Why the mystery behind geeks is gone (and why SXSW-like conferences are nonsense)After having borrowed some good news practices from mainstream media, professional bloggers have said 'enough' and have now returned to the old heavy-duty navel gazing again. They know they can't make money by writing about the problems with this world.
The world faces an economic slowdown - stock markets are tanking, joblessness looms, enough has been said about the home loan debacle and even the sage of Omaha, Warren Buffet has said that these are troubling times.
This doesn't trouble the Silicon Valley (one of the twin Capitals of the Blogosphere), which is obsessed about silly conferences where some of their own are worshipped like Gods and if a reporter tries to ask probing questions, the audience gets tough with her.
In this post-industrial, pre-nuclear, knowledge world, we are creating more Gods than ever before. Conferences like SXSW are temples where geeky pastors preach to the converted and then the converted fan out the message through their blogs and Twitter accounts, singing paens in praise of this person or other.
Some blame it on Google. An entire industry of blogs has formed up around covering these geeks and their love life. They are also saying that the Valley Entrepreneur geeks of today are more obsessed with becoming famous that they are falling extremely short of bringing 'revolutionary' changes in the marketplace with their startups.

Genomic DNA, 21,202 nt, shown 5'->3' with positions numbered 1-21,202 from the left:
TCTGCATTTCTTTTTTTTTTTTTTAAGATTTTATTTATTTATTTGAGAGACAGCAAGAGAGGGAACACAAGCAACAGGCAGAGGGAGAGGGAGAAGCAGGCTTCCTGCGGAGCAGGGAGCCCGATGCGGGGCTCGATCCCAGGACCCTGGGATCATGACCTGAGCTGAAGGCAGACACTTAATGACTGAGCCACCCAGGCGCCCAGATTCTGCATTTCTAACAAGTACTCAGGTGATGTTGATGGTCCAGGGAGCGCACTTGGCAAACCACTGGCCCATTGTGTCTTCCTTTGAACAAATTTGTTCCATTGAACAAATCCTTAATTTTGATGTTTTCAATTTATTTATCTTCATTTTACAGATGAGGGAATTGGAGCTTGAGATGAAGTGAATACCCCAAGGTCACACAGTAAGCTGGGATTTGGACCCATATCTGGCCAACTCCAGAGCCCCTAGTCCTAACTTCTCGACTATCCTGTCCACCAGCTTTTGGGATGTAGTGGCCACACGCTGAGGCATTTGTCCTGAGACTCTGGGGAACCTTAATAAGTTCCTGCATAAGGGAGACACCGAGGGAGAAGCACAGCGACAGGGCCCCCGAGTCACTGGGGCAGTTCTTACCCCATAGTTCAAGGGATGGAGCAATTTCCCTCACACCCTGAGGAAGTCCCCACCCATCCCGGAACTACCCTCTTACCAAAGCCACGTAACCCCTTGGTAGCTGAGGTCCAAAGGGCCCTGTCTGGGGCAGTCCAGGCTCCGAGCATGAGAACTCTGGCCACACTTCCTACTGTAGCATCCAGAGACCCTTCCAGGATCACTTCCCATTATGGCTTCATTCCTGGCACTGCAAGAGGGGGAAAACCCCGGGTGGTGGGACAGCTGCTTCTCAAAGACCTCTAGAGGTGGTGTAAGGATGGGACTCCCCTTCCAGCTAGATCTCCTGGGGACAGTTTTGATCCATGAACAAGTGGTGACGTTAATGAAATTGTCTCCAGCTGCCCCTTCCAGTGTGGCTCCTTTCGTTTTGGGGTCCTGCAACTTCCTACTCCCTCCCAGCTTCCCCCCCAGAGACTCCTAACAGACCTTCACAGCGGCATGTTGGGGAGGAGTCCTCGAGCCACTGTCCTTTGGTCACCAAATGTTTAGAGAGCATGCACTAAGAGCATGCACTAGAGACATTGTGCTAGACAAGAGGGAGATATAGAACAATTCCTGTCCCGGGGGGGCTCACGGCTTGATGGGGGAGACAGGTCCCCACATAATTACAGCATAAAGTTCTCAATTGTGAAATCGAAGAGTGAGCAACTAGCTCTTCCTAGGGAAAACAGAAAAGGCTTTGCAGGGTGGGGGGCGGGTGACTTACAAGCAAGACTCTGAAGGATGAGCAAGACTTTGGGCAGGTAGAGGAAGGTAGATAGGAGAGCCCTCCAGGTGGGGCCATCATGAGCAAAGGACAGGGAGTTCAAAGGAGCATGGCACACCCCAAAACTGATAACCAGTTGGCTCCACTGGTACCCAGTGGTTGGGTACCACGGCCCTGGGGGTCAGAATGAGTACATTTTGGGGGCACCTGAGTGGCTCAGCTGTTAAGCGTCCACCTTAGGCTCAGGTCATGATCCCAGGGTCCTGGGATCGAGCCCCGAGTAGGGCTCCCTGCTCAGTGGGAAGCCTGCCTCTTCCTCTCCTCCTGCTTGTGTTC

'Revolution', 'Different' - these were the calling cards for geeks. But, geeks are no more the 'cool' people they used to be before. The mystery is gone. Besides all those silly Facebook profiles, movies from Judd Apatow have also the done the damage.
No longer the lonely kid coding away (or, playing with Light Sabres) in mama's basement, now we know that geeks are normal people just like us - with maybe stranger fetishes. Now we know that the geeks have only read more computer programming and designing books than the rest of us.
Where is the mystery? The average geek (or nerd, of you will) is just as mad for money, girls and recognition as the rest of us. Only the order of these three crucial things may vary.
Result: Kevin Rose of Digg is content letting Digg be a mere niche news player, allowing the cabals a free run on the site. I rarely use Digg anymore. Mark Zuckerberg of Facebook boldly shirks away from hard questions from users and reporters, comforted by the cushion of a vociferous bunch of bloggers, API developers, consultants, all of whom have a stake in the growing hype around Facebook.
In the valley itself, there is a gulf. A cousin of mine, who lives in San Francisco, says he has never heard about these bloggers and New Media moguls that I say live and work in his city. When I probe more, he enquires about any web 2.0 startup for helping people who have taken home loans beyond their means, for whom foreclosure is a sure thing.
It used to be that earlier, the news media - TV and the big papers were the ones who held big functions awarding anyone they were pleased with (and who pleased them in return).
In this age of blogging, a new generation of incestuous, self-congratulatory range of events has sprung up, churning up large amounts of link love, which I think is the only reason for these events' success.